- To be able to use transfer data using the SCC, you should document your risk assessment of the suppliers/recipients of data. Review if there are exceptions to the strict requirements of cross-border transfers for you, review the effectiveness using of technical controls and, where possible, construct additional safeguards and request those supplements to the SCCs in place.
- Review any supplier relationships that involve data transfers to the US, is the supplier and its solution necessary or can you change solution and/or supplier?
- Public sector customers may require alternative infrastructure set-up due to the further restrictions of data transfers that apply for public sector classified personal data (as encryption and other technical controls may not enough according to case law to allow for continued use of such supplier and service).
- Evaluate hybrid cloud solutions. Review to what extent your organization can commit to cloud and infrastructure solutions provided by American-, global-, European- and Swedish cloud services suppliers, respectively.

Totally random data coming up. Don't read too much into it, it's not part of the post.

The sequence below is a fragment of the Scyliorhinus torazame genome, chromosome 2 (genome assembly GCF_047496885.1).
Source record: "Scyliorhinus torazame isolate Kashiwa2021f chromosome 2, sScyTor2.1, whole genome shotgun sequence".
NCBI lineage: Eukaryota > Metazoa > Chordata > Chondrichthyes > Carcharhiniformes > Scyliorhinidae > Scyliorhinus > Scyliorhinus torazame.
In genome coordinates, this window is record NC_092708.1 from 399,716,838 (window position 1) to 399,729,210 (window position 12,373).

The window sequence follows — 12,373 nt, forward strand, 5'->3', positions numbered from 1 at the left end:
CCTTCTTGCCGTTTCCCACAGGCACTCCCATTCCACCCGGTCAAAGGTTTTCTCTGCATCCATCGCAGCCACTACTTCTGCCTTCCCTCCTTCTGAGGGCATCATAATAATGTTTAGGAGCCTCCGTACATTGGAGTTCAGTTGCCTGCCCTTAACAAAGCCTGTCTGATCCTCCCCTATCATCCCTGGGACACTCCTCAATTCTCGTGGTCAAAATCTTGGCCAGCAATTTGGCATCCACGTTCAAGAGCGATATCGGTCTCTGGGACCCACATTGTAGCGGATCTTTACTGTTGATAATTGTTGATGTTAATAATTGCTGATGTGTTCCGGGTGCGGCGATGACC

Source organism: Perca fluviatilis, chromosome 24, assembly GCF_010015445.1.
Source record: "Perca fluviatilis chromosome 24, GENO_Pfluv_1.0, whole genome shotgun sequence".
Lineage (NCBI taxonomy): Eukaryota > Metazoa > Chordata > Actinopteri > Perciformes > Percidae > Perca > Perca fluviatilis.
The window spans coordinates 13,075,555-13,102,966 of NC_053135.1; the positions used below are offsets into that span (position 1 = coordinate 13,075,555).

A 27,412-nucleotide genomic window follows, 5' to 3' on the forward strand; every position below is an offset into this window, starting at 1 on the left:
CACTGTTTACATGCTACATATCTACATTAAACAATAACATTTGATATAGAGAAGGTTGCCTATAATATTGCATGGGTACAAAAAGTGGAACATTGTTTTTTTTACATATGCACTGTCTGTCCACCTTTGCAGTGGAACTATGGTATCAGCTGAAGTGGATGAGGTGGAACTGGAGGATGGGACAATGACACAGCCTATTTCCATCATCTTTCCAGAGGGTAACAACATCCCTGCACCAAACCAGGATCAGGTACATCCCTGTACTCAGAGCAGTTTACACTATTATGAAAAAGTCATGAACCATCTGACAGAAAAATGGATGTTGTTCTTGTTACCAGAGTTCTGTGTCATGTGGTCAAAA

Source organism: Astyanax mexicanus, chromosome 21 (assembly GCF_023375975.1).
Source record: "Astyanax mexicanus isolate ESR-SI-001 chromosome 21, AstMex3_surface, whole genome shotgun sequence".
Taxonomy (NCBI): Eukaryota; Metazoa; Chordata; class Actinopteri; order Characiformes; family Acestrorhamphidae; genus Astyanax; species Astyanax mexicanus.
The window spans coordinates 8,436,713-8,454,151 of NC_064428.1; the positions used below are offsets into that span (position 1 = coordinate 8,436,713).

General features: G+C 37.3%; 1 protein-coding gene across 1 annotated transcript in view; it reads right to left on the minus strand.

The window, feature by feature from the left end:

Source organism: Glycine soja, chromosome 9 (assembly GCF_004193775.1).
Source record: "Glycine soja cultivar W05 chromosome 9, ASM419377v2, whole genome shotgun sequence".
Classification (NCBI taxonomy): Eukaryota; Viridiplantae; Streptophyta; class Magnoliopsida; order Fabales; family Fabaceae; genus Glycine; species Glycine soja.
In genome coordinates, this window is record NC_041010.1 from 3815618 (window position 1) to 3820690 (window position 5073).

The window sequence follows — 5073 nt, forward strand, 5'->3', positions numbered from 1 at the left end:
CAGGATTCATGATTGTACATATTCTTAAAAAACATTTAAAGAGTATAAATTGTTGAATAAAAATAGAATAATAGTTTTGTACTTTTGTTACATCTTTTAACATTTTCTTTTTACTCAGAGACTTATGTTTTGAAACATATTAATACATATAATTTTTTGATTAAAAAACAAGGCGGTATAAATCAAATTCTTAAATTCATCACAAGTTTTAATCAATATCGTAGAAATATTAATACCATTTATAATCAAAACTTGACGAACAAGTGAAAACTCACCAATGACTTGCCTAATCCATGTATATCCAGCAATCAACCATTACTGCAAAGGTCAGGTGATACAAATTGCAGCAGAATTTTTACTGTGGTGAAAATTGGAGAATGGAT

- Make plans to engage in prior consultation with the Data Protection Authority to get acceptance of your transfer impact assessment and alternative set-up.
- Update any data processor agreements as applicable, and change processor if your analysis comes to that conclusion.
- Update any internal data protection policies to keep your organisation in line with this new situation.
- Update your external privacy notices to inform your visitors and customers of how you are meeting your responsibilities as controller/processor.
It is important to document the steps taken. It is also important to re-evaluate these measures att appropriate intervals. All in all, the courts decision does not mean that transfers of personal data to the US have been made impossible, but more restricted.